LUXEMBOURG (CN) – In a blow to banks, the European Court of Justice ruled Wednesday that lenders must be frank with borrowers about the economic consequences of foreign-currency loans.
Ruxandra Paula Andriciuc and 68 other borrowers brought the underlying challenge in the District Court of Bihor, Romania, with regard to loans they obtained in Swiss francs from Banca Romaneasca about a decade ago.
Though the borrowers all received their income in Romanian lei, the terms of the loans they signed required them to make monthly payments on the loans in the same currency they had been concluded, that is Swiss francs.
In the event that the borrowers failed to repay their loans, the contracts allowed Banca Romaneasca to debit their accounts and carry out any currency conversion where necessary, using that day’s exchange rate.
Andriciuc and the other borrowers claim in their lawsuit that the contracts were unfair, saying the Swiss franc fluctuates significantly against the Romanian leu, and that the bank failed to fully explain the exchange risk despite its foresight about the exchange rate.
A Romanian appeals court that the borrowers have asked to revive their case stayed proceedings to invite input from Europe’s highest court.
The Court of Justice ruled Wednesday “that financial institutions must provide borrowers with adequate information to enable them to take well-informed and prudent decisions and should at least encompass the impact on installments of a severe depreciation of the legal tender of the member state in which a borrower is domiciled and of an increase of the foreign interest rate.”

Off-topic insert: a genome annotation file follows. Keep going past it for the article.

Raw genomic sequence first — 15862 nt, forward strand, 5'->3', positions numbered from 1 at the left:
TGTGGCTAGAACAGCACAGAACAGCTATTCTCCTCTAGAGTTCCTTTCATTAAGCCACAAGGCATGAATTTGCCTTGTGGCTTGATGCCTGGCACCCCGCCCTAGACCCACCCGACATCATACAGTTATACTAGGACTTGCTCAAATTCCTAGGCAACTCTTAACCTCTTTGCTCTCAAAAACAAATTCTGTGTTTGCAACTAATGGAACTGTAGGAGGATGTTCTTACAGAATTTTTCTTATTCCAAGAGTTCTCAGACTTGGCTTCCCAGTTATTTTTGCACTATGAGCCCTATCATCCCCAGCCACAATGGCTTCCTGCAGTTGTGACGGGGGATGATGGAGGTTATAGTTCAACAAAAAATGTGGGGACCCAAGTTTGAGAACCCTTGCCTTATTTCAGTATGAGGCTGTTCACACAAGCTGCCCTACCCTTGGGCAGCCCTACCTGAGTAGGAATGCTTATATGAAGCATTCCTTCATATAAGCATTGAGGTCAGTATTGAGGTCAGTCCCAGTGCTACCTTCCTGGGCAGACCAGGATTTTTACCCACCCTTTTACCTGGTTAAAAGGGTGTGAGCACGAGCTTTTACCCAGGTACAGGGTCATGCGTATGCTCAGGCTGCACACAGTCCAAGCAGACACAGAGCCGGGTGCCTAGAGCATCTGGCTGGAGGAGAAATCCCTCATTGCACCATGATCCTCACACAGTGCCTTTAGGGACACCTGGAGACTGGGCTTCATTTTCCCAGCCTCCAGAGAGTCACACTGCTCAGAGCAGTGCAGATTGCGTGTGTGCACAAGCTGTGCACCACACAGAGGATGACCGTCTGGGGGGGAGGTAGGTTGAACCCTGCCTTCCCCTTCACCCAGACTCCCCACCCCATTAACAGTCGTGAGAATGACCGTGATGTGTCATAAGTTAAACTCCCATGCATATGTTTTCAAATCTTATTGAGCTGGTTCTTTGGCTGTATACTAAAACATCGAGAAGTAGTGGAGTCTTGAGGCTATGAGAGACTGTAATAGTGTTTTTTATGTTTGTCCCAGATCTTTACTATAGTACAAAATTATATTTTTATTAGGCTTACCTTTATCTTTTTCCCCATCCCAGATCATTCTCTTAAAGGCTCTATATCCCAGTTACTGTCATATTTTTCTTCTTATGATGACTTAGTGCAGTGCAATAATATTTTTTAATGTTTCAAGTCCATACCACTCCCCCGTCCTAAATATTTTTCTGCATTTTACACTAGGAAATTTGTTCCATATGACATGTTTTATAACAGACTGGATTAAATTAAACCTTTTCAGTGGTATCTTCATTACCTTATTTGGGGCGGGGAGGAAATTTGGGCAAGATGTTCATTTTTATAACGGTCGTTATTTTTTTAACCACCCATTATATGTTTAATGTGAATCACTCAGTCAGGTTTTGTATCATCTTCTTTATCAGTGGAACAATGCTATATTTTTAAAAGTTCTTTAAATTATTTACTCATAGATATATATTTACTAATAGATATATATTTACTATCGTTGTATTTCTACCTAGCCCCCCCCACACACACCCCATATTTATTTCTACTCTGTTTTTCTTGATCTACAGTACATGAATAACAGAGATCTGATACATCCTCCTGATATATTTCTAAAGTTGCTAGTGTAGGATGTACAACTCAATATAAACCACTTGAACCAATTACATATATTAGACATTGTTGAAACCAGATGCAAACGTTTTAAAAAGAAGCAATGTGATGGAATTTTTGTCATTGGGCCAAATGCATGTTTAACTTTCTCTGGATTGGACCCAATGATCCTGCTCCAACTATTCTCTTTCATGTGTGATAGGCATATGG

Whether the contract terms at hand were clear is a question that the Romanian court must examine.
“First, the borrower must be clearly informed of that fact that, by concluding a loan agreement denominated in a foreign currency he is exposing himself to a certain foreign exchange risk which will, potentially, be difficult to bear in the event of a fall in the value of the currency in which he receives his income,” the court said in a statement about the ruling. “Second, the financial institution must explain the possible variations in the exchange rate and the risks inherent in taking out a loan in a foreign currency, particularly where the consumer borrower does not receive his income in that currency.”
If the bank has not fulfilled those obligations, the national court must determine whether the bank acted in bad faith and if the parties to the contract are imbalanced.
“That assessment must be made by reference to the time of conclusion of the contract concerned, taking account of the expertise and knowledge of the bank, in the present case the bank, as far as concerns the possible variations in the rate of exchange and the inherent risks in contracting a loan in a foreign currency,” the court’s statement says. “In that connection, the court states that a contractual term may give rise to an imbalance between the parties which only manifests itself during the performance of the contract.”